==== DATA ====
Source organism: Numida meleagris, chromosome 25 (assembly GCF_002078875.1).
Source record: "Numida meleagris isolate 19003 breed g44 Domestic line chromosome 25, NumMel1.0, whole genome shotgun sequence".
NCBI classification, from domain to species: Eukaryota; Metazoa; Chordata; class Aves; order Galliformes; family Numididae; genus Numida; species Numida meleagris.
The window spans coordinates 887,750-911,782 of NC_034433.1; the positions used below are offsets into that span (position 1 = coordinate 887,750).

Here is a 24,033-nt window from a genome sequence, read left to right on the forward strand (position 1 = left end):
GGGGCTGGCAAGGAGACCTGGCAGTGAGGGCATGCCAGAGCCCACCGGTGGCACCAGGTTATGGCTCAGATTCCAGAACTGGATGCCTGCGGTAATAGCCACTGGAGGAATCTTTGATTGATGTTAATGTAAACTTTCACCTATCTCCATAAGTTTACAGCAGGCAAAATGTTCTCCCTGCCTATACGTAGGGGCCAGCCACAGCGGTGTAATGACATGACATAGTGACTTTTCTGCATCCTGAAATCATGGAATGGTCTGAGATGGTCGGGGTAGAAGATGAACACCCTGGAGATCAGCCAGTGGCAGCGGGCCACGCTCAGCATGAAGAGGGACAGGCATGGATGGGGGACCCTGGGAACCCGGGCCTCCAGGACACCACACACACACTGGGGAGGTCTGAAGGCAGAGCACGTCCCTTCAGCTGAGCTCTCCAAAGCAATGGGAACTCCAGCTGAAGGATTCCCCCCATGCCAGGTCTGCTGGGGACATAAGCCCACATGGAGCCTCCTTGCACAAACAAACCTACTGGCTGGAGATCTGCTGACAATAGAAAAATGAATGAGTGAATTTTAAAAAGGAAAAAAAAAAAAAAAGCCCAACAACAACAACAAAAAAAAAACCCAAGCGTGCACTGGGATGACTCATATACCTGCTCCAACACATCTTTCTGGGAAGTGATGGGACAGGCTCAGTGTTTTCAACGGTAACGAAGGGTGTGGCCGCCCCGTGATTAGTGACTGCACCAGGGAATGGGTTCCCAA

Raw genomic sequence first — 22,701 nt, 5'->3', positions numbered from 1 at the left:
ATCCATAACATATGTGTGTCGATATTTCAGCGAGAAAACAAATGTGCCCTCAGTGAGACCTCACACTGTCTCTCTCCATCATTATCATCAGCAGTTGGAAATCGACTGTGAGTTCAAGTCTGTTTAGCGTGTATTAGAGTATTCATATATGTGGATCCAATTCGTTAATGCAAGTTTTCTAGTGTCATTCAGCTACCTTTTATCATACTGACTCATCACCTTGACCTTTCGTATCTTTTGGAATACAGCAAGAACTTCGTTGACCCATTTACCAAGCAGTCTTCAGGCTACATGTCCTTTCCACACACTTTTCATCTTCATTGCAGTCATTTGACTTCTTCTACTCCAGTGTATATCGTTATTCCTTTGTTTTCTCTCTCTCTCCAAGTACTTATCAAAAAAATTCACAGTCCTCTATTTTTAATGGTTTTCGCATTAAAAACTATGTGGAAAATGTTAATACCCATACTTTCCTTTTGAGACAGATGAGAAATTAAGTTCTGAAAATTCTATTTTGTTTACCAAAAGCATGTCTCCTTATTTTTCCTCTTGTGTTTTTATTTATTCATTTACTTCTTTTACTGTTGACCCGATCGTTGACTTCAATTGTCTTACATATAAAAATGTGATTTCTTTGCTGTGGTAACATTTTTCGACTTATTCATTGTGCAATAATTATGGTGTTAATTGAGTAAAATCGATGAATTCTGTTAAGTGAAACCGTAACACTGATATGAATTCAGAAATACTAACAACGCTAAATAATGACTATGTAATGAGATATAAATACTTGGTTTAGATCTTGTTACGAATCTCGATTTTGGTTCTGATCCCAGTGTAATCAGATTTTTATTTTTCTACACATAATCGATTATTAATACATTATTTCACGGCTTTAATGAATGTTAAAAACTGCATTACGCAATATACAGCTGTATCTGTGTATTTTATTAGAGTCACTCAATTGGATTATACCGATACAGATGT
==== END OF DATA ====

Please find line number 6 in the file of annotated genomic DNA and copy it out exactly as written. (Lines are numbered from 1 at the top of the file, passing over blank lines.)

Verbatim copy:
GGGGCTGGCAAGGAGACCTGGCAGTGAGGGCATGCCAGAGCCCACCGGTGGCACCAGGTTATGGCTCAGATTCCAGAACTGGATGCCTGCGGTAATAGCCACTGGAGGAATCTTTGATTGATGTTAATGTAAACTTTCACCTATCTCCATAAGTTTACAGCAGGCAAAATGTTCTCCCTGCCTATACGTAGGGGCCAGCCACAGCGGTGTAATGACATGACATAGTGACTTTTCTGCATCCTGAAATCATGGAATGGTCTGAGATGGTCGGGGTAGAAGATGAACACCCTGGAGATCAGCCAGTGGCAGCGGGCCACGCTCAGCATGAAGAGGGACAGGCATGGATGGGGGACCCTGGGAACCCGGGCCTCCAGGACACCACACACACACTGGGGAGGTCTGAAGGCAGAGCACGTCCCTTCAGCTGAGCTCTCCAAAGCAATGGGAACTCCAGCTGAAGGATTCCCCCCATGCCAGGTCTGCTGGGGACATAAGCCCACATGGAGCCTCCTTGCACAAACAAACCTACTGGCTGGAGATCTGCTGACAATAGAAAAATGAATGAGTGAATTTTAAAAAGGAAAAAAAAAAAAAAAGCCCAACAACAACAACAAAAAAAAAACCCAAGCGTGCACTGGGATGACTCATATACCTGCTCCAACACATCTTTCTGGGAAGTGATGGGACAGGCTCAGTGTTTTCAACGGTAACGAAGGGTGTGGCCGCCCCGTGATTAGTGACTGCACCAGGGAATGGGTTCCCAA